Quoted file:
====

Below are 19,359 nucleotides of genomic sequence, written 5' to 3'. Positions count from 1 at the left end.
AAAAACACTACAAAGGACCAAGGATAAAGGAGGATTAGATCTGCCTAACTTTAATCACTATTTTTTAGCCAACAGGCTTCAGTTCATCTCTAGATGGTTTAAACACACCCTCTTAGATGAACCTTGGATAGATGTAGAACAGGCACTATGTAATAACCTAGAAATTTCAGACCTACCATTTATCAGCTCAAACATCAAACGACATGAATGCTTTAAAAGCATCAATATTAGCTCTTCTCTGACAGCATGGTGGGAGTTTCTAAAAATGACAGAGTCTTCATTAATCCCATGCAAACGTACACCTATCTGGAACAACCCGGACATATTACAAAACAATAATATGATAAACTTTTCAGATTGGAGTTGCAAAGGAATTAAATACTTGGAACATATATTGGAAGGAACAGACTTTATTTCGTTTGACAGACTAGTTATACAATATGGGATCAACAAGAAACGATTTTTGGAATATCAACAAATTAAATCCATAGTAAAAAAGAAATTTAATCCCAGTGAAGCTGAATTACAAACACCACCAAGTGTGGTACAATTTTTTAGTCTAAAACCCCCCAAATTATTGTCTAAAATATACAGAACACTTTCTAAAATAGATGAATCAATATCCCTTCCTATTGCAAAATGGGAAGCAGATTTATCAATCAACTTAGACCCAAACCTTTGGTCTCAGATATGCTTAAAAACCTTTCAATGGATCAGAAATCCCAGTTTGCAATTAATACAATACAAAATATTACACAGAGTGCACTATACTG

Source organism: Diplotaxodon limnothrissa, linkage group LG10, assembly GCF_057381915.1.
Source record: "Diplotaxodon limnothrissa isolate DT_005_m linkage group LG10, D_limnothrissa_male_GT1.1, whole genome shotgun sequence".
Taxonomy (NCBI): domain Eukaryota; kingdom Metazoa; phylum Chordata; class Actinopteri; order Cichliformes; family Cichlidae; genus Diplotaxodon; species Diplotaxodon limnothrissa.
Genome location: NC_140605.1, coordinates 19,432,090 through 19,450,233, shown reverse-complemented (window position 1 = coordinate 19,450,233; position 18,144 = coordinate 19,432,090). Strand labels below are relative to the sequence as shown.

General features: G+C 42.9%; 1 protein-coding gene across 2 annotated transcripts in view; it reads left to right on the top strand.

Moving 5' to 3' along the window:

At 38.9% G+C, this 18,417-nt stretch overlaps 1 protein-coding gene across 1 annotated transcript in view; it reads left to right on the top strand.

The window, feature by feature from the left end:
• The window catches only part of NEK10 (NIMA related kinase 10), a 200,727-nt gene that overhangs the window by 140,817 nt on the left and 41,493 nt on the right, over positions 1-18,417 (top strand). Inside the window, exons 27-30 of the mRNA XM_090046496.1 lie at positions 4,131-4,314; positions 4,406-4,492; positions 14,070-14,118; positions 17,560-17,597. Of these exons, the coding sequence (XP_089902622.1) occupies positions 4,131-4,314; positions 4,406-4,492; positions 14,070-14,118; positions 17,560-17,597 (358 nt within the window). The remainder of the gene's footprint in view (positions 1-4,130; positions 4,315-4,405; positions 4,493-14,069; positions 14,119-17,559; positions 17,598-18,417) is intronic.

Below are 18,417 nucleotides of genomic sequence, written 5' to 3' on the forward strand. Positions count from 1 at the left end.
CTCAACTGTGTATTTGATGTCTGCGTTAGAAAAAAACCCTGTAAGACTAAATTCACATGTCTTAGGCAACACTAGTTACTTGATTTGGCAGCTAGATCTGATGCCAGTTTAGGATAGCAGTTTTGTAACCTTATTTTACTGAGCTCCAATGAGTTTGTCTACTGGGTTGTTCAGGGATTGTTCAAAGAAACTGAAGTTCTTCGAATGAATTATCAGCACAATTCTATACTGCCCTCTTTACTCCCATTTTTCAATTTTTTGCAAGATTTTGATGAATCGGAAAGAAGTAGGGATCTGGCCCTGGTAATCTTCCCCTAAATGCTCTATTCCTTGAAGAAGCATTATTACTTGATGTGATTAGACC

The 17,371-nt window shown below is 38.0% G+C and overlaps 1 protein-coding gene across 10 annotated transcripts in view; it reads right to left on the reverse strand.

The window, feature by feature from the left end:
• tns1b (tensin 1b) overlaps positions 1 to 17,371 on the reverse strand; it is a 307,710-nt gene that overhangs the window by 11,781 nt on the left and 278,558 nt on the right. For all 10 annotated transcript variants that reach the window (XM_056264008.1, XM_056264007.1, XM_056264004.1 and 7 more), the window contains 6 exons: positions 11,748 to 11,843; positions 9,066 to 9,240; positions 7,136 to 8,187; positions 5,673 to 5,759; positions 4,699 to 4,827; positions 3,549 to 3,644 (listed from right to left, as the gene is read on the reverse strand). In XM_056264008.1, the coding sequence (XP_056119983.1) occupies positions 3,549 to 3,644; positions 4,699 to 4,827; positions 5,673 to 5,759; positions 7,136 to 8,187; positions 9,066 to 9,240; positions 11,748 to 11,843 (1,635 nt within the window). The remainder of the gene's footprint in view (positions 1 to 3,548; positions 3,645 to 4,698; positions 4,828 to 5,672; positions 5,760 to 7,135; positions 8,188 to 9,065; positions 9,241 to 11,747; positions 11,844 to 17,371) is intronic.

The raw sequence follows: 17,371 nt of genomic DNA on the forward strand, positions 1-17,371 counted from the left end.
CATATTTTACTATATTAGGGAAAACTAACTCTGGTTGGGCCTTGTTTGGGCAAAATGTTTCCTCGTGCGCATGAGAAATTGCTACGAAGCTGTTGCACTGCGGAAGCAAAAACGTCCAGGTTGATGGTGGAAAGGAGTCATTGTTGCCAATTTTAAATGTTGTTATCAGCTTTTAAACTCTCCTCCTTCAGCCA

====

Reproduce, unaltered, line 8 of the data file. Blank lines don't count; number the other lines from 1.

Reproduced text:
Moving 5' to 3' along the window: